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Drivers ‘clueless’ about over-the-counter drug dangers

By Kyle Lindsay
Wednesday, June 25, 2014 - 11:30

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Drugs

CLUELESS: Do you ignore drug warnings?

A significant number of drivers are ‘ignorant and complacent’ about the effects of many prescription and over-the-counter medications, Brake have warned.

According to a survey by the road safety charity, 17% of motorists admit ignoring labelled warnings not to drive or do not check the medication at all.

The findings come as the hayfever season kicks off, with hayfever medication being one of the most common drugs capable of impairing driving.

However, many prescription and over-the-counter medications can impair ability to drive safely, by causing drowsiness or affecting reaction times, coordination, concentration or vision.

Almost half (44%) of drivers who use hayfever medication admit sometimes or never checking the instructions to see if it will affect their driving ability.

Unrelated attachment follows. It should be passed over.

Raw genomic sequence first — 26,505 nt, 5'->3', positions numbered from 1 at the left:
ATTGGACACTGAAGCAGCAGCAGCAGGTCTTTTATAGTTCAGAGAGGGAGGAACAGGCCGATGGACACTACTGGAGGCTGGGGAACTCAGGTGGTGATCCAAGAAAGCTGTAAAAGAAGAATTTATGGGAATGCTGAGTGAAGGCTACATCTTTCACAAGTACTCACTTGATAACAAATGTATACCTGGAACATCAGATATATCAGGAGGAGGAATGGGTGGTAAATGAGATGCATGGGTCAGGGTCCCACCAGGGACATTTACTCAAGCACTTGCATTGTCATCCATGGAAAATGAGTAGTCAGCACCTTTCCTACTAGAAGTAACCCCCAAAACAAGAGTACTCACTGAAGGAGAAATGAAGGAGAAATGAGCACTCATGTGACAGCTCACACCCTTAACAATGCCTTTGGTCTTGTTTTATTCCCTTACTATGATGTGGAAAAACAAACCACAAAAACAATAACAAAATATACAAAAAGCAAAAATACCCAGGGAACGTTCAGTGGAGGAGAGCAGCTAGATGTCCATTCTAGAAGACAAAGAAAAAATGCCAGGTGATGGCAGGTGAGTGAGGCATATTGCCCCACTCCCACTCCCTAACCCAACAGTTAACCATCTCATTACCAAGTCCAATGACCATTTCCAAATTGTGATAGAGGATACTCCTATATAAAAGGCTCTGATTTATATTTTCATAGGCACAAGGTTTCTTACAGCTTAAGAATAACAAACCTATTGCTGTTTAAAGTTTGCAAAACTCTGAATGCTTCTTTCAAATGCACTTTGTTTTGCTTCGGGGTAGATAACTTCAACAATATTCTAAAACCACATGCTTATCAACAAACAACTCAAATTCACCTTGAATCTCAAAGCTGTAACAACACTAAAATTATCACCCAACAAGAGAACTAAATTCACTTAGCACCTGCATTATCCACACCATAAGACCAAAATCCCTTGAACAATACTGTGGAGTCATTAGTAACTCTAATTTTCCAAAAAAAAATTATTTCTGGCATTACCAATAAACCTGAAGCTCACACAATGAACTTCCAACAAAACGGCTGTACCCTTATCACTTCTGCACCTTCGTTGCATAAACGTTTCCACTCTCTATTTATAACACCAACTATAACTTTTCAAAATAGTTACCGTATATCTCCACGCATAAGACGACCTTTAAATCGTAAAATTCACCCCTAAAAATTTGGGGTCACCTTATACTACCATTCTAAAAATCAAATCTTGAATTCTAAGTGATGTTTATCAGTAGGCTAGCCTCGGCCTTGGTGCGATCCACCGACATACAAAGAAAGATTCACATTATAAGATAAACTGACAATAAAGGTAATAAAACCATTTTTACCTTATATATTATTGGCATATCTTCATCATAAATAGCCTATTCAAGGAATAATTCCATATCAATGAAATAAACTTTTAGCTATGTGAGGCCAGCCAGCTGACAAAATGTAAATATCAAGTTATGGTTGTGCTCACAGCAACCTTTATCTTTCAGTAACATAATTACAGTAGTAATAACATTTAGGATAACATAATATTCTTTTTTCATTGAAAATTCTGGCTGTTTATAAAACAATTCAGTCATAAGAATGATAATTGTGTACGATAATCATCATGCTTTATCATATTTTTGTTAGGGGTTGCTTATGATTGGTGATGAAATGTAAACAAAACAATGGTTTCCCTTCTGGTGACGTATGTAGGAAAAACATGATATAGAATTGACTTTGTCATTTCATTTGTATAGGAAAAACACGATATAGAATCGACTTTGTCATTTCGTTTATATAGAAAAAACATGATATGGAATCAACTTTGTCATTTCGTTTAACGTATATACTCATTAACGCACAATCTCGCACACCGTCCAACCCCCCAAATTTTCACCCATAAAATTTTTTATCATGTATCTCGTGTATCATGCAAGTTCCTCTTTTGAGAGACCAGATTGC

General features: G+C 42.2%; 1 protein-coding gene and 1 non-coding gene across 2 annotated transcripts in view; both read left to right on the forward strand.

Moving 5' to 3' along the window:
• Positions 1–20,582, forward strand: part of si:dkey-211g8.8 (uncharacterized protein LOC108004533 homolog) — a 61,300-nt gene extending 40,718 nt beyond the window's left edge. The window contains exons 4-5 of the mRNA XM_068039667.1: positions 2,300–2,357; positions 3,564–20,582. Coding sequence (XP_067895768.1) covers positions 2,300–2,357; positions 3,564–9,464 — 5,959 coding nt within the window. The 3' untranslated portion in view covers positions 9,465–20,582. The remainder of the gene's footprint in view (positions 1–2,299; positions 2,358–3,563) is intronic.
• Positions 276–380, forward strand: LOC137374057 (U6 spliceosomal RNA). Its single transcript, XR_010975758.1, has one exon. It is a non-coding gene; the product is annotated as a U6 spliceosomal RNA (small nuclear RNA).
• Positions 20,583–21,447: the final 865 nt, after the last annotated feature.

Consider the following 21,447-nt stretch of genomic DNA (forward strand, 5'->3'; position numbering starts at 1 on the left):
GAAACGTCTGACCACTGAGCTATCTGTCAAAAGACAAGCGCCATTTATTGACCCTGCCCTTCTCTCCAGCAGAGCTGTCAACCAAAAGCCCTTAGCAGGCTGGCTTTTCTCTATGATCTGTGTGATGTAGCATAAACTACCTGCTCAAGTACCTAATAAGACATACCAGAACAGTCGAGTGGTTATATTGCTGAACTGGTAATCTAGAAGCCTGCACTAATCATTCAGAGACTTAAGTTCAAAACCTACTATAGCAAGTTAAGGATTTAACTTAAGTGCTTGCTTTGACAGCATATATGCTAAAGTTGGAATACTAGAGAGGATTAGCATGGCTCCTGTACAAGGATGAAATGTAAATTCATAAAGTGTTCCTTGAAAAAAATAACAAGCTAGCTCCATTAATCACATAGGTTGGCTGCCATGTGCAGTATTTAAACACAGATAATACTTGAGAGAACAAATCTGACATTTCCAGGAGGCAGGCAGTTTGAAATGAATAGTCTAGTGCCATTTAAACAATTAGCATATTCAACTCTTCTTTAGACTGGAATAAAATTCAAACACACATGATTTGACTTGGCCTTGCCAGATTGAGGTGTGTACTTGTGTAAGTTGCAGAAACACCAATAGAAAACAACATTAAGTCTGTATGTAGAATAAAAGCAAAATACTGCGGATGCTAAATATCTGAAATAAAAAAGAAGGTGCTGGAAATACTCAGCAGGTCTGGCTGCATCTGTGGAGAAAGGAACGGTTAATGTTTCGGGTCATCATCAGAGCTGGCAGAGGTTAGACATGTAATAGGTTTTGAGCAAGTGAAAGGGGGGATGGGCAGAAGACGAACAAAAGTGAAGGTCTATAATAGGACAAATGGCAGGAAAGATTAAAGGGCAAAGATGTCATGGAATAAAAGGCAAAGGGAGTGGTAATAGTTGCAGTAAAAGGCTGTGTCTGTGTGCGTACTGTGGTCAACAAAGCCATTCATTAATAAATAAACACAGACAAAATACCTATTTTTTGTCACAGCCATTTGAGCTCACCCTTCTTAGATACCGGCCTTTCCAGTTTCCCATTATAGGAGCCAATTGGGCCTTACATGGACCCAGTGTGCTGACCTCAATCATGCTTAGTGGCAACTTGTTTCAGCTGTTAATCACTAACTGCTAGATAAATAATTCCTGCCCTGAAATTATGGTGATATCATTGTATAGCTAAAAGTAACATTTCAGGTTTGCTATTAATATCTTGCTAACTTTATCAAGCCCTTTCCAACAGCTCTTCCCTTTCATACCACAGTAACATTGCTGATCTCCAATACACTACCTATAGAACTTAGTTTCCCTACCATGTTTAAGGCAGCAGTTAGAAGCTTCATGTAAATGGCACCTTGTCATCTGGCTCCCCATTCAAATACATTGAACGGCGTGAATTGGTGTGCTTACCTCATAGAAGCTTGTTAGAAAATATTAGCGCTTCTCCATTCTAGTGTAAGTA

Three in ten (30%) drivers are unaware some hayfever and allergy medications can impair your ability to drive, with decongestants (47%) and cough medicines (60%) also suffering from lack of awareness.

Maureen Jenkins, Director of Clinical Services for Allergy UK, said: “Second and third-generation antihistamines should always be chosen over the first generation antihistamines, which pass into the central nervous system, causing sedation.

“Tests and experimental studies on real driving indicate that it is advisable to avoid first generation medications for drivers.

“If you’re in doubt about which is the latest available medication, ask your pharmacist or GP.”

Julie Townsend, Deputy Chief Executive of Brake, added: “It’s not just illegal drugs that make you unsafe to drive; legal, over-the-counter and prescription drugs can make you a danger too, to yourself and others.

“This widespread lack of awareness among drivers is alarming, suggesting many are unwittingly posing a threat to safety on our roads.

“It’s a particular concern at this time of year, when huge numbers of people will be using hayfever medicines, some of which can be risky if you drive.

“All drivers have a responsibility to ensure they are fit to drive when getting behind the wheel, including not drinking alcohol, ensuring their eyesight is up to scratch, and making sure their medication is safe to drive on.

“If it isn’t, you need to stop driving or seek an alternative medication.”

Image courtesy of Lis Ferla, with thanks.

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